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Why you need to know your certificate supply chain

by Sebastiaan Bosman News 7 Oct 2021

Last week, on Thursday 30 September, a root certificate from Let’s Encrypt expired. This is not uncommon in itself, but as the certificate had no update or alternative, it meant that all domains and subdomains running the certificate were suddenly no longer listed as SSL / TLS-secured. The result: thousands of web pages and applications failed and were unable to serve the content people requested. What went wrong? And what can organisations do to fix similar issues in the future?


Importance of root certificates

Let’s Encrypt is an open Certificate Authority, providing organisations with the security certificates to enable HTTPS on domains. Last Friday, one of their root certificates was set to expire, specifically the IdentTrust DST Root CA X3 certificate. That caused a problem for all of the security certificates that Let’s Encrypt assigned to their customers with this root’s private key. As the root certificate was gone, all security certificates related to it were suddenly missing the trusted foundation. Thus, tons of websites were no longer seen as secure and wouldn’t load.

Now, Let’s Encrypt provides their services for free, for the benefit of the internet. It doesn't seem fair to put blame on them, or any single organisation we use on the internet. Things like these can be considered as risks that need to be taken into account. Still, plenty of organisations were left to their own devices, having to implement a work-around for the problem. 


Know your certificate supply chain

Your organisation’s online services get their security stamp of approval from these certificates. Knowing where your dependencies are in case something goes wrong is critical for the continuation of your processes. This is all part of your organisation’s attack surface.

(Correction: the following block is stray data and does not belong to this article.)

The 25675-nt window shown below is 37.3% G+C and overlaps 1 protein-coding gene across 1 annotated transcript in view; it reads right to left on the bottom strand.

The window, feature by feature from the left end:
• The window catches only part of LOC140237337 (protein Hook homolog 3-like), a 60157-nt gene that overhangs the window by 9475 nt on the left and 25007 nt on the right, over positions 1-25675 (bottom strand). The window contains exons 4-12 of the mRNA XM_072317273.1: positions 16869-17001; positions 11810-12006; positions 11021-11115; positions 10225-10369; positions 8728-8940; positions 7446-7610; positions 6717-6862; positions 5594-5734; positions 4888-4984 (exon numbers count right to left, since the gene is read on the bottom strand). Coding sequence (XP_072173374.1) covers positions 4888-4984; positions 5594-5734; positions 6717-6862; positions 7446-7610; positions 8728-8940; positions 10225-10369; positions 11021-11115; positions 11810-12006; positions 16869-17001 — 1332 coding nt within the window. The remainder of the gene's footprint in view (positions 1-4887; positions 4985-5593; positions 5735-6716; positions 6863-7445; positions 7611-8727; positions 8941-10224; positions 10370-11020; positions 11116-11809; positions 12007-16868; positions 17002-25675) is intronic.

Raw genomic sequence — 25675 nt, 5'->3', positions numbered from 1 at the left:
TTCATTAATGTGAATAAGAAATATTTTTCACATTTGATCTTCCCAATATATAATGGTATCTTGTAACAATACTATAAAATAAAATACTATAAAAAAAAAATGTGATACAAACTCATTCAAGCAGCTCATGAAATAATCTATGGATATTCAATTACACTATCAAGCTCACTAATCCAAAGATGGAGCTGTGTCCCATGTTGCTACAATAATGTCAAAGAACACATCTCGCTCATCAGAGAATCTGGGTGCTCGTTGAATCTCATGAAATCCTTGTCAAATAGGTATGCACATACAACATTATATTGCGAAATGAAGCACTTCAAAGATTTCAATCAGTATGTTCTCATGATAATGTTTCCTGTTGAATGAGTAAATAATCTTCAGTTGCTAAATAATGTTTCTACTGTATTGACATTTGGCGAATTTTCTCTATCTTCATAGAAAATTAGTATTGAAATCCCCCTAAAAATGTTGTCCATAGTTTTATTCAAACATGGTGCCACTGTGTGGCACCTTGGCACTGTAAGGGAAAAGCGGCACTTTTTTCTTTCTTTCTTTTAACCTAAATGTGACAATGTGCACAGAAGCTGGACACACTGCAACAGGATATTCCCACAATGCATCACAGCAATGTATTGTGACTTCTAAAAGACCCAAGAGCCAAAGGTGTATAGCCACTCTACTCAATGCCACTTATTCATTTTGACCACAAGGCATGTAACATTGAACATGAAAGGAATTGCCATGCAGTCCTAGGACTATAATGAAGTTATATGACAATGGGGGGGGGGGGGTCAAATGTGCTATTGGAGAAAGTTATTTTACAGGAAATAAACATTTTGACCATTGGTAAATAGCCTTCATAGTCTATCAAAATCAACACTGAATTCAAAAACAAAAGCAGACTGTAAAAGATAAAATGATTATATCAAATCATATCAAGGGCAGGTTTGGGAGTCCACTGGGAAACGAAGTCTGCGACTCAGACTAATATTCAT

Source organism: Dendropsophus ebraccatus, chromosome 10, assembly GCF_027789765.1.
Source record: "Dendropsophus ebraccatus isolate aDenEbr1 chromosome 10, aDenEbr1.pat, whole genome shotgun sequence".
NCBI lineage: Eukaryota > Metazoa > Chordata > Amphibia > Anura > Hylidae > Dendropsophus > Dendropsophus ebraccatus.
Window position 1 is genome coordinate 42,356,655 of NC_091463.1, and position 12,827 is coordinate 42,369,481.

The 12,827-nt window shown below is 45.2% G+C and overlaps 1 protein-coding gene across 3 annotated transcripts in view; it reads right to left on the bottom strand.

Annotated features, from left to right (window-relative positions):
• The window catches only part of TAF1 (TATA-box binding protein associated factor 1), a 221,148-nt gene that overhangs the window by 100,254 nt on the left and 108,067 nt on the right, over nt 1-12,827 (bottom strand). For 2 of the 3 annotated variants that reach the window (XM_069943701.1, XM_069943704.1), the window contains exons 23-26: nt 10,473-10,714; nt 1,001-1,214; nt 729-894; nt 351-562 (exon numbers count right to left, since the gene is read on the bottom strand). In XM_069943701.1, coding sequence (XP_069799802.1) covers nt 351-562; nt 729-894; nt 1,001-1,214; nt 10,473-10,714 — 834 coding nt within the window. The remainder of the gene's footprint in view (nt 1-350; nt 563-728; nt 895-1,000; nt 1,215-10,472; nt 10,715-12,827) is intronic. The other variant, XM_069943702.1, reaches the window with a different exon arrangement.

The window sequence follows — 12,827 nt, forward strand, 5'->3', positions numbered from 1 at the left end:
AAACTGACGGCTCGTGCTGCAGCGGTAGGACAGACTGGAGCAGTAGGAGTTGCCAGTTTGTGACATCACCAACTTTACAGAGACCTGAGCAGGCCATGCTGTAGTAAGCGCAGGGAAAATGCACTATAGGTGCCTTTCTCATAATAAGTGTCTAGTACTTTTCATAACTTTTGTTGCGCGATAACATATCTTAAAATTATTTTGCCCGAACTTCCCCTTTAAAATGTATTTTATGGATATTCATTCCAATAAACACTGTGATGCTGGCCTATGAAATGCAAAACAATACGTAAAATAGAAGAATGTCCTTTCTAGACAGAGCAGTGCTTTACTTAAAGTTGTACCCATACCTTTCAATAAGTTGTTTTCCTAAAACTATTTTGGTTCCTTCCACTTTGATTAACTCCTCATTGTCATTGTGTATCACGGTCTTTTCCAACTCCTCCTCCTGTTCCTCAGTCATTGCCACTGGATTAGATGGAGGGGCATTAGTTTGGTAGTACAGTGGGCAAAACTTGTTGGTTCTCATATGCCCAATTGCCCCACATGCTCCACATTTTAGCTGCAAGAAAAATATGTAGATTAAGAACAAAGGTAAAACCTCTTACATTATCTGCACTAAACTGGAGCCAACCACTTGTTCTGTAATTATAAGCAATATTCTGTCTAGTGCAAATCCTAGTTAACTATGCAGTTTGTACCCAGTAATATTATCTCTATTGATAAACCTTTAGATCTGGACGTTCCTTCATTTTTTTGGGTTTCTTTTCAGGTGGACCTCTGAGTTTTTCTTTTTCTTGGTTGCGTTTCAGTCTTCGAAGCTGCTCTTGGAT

When you have an overview of your digital assets and the certificate supply chain, you are also able to run specific queries to find the certificates that might cause a problem. For our clients, we were able to run the following simple CyberQL command

certificate.issuer_organization = "Let's encrypt"

and immediately get a list of all Let’s Encrypt certificates within their attack service. From there, we are able to filter on details and see if any have expired – or better yet: are about to expire. When combined with automated alerts, you can take action before your online services are disrupted.

Want to learn more about attack surface management? Read our blog on how you can detect the risks within your attack surface. 

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Why you need to know your certificate supply chain

Last week, on Thursday 30 September, a root certificate from Let’s Encrypt expired. This is not uncommon in itself, but as the certificate had no update or alternative, it meant that all domains and subdomains running the certificate were suddenly no longer listed as SSL / TLS-secured. The result: thousands of web pages and applications failed and were unable to serve the content people requested. What went wrong? And what can organisations do to fix similar issues in the future?

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